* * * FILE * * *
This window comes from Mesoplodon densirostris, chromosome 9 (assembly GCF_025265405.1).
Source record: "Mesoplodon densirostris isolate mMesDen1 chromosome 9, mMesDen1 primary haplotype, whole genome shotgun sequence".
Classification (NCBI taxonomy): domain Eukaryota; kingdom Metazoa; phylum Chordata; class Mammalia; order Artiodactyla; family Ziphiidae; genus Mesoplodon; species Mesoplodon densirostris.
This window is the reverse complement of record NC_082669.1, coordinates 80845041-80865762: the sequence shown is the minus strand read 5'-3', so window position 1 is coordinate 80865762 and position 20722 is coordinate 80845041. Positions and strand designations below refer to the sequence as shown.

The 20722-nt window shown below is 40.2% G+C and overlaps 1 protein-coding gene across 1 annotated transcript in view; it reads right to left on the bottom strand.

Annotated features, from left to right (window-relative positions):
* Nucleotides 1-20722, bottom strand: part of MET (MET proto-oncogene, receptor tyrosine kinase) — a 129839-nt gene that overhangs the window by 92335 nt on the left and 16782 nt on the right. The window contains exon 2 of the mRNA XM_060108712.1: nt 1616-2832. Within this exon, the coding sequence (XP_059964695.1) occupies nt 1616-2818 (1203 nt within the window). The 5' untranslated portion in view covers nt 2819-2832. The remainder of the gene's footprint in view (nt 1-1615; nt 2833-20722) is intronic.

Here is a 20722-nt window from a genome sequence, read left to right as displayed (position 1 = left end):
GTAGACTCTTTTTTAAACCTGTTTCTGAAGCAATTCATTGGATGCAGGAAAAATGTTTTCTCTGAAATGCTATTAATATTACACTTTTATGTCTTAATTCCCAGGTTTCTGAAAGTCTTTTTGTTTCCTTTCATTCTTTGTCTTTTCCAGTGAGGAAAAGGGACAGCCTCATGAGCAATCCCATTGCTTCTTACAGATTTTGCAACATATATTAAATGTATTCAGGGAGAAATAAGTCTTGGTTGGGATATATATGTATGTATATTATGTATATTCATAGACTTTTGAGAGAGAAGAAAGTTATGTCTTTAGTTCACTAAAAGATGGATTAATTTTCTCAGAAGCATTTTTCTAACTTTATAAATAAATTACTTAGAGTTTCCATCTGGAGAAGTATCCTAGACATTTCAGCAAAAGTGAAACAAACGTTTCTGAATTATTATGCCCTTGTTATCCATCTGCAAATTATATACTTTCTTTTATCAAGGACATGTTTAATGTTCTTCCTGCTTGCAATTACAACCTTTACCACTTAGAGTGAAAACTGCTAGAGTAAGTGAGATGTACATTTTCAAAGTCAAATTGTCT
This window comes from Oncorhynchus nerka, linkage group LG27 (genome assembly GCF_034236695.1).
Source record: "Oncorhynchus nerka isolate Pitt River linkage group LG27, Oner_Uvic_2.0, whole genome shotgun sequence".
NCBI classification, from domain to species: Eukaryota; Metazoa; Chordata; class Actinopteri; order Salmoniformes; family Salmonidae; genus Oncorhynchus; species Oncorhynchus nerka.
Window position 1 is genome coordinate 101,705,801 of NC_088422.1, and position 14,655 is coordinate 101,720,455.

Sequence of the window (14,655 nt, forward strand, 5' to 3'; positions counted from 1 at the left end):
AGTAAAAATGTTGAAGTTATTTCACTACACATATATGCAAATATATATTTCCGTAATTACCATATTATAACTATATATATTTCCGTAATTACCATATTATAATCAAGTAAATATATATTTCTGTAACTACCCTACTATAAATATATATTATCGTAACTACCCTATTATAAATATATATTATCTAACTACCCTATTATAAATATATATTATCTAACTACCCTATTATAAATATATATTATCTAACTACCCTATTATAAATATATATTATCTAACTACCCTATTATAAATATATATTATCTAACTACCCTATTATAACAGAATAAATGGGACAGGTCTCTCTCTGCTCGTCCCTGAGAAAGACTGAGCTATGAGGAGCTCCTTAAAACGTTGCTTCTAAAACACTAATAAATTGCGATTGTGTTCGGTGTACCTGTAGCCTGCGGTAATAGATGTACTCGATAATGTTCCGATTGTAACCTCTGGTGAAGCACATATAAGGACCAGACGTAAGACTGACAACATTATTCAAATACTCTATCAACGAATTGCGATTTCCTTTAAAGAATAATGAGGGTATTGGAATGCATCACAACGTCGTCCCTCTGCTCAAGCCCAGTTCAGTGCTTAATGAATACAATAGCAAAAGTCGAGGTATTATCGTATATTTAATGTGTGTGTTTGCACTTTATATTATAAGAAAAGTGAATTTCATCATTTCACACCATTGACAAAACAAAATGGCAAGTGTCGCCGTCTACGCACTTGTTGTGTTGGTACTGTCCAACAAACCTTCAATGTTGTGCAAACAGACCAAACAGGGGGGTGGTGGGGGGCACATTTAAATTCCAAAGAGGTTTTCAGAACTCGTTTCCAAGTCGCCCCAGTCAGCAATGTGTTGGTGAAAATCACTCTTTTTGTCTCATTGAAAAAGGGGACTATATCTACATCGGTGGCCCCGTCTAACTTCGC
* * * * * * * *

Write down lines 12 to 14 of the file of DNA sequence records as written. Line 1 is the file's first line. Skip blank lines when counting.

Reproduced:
NCBI classification, from domain to species: Eukaryota; Metazoa; Chordata; class Actinopteri; order Salmoniformes; family Salmonidae; genus Oncorhynchus; species Oncorhynchus nerka.
Window position 1 is genome coordinate 101,705,801 of NC_088422.1, and position 14,655 is coordinate 101,720,455.

Sequence of the window (14,655 nt, forward strand, 5' to 3'; positions counted from 1 at the left end):